Work based drug plans in Canada cover 60% of Canadians. Few of these plans cover 100% of the costs, most have deductibles and co-pays, often with maximum payout limits.  Those are the costs workers see. What is not transparent is the increases to salaries and other benefits that workers miss out on because of the rapidly rising costs of drug benefit plans.

With a NPDP people will also have more freedom to change jobs without worrying about losing drug benefits for them and their family. When workers get laid off, couples separate, or people retire, they won’t have to worry about losing access to needed medicines.

4. A public plan will deny people access to important new drugs

Between 1990 and 2009, 4-5% of new drugs in four different five-year periods (1990-94, 1995-99, 2000-04, 2005-09) were pulled off the shelf after being approved by Health Canada. As we mentioned in myth #2 new drugs are often not better than medicines already available. Prescribers in Canada are often unable to access complete information on new drugs because Health Canada deems the information proprietary. In order to assess which medications have significant therapeutic benefits and are safe for patients, prescribers need more information. 

A group of prescribers and patients should be established to review new medications and using evidence decide if those medicines should be recommended to Health Canada for inclusion on a national formulary. 

A NPDP will not deny people access to new medication, but it will make sure people have access to safe medication. 

5. If we don’t pay the highest prices, we might not have access to medicines when there are shortages 

A NPDP can help prevent prescription drug shortages in Canada. Countries with a NPDP like New Zealand have built clauses into their contracts with pharmaceutical companies that ensure they receive priority access to medications when shortages occur. Canada currently has no arrangement for priority access.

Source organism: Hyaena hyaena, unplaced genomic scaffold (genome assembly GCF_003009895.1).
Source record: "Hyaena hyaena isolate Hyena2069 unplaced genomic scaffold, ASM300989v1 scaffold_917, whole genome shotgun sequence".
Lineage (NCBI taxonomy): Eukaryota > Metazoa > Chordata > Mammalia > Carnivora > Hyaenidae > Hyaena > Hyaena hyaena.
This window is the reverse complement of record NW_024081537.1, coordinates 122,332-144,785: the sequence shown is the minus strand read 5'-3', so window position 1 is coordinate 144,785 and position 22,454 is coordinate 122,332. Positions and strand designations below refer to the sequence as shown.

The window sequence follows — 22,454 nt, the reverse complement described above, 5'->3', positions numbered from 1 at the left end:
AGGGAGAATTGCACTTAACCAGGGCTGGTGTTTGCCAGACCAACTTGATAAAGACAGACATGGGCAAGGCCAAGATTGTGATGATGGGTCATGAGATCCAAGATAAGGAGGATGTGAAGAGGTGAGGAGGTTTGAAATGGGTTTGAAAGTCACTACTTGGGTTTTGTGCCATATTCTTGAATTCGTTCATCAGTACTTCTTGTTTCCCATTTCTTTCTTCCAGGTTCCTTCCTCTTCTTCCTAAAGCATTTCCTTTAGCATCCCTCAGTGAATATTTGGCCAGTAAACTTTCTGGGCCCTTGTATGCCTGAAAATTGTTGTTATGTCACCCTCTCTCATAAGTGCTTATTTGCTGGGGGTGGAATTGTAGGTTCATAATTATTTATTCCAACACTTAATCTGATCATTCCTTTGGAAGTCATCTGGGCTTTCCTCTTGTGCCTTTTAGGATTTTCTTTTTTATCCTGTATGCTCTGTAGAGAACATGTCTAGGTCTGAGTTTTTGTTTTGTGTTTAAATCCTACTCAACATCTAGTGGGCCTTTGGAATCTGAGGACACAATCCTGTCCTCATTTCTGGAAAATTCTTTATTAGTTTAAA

6. We should model a NPDP after Quebec’s provincial plan and include private insurance  

Quebec’s pharmacare system relies on private insurance plans. These plans often have high deductibles, co-pays, caps on remittances, and they only want healthy subscribers lowering their odds of having very expensive plan members. Those with pre-existing conditions have challenges getting private coverage, and if they can get insured, it is often at unaffordable rates.

Despite having mandatory prescription insurance, 12% of Quebecois cannot afford to take their medications as prescribed. A NPDP needs to be modeled like access to hospitals and doctors in Canada ⎼ everyone has access to the medicine they need with no private fees.

7. If we pay drug companies less money, we’ll lose research and development (R&D) jobs in Canada

This has long been argued by pharmaceutical companies. In 1987, Canada struck a deal with pharmaceutical companies that we would increase the length of patent exclusivity to 10-years. In exchange, pharmaceutical companies had to increase their investment in Canadian R&D from 5-10% of their profits. In 1993, Canada again extended patents, this time to 20 years. But since 1987, pharmaceutical expenditure on R&D in Canada has actually fallen. In 2014, R&D investments from pharmaceutical profits hit an all-time low of 4.3%. They rose by just 0.1% in 2015. Longer patents have not meant increased R&D expenditure in Canada.

The United Kingdom has a universal pharmacare program. They also have two global pharmaceutical companies who invest at least £4 billion  in R&D in the UK every year. In fact, in 2016, GlaxoSmithKline and AstraZeneca invested £7.5 billion in R&D which accounted for 45% of all corporate R&D in the UK that year.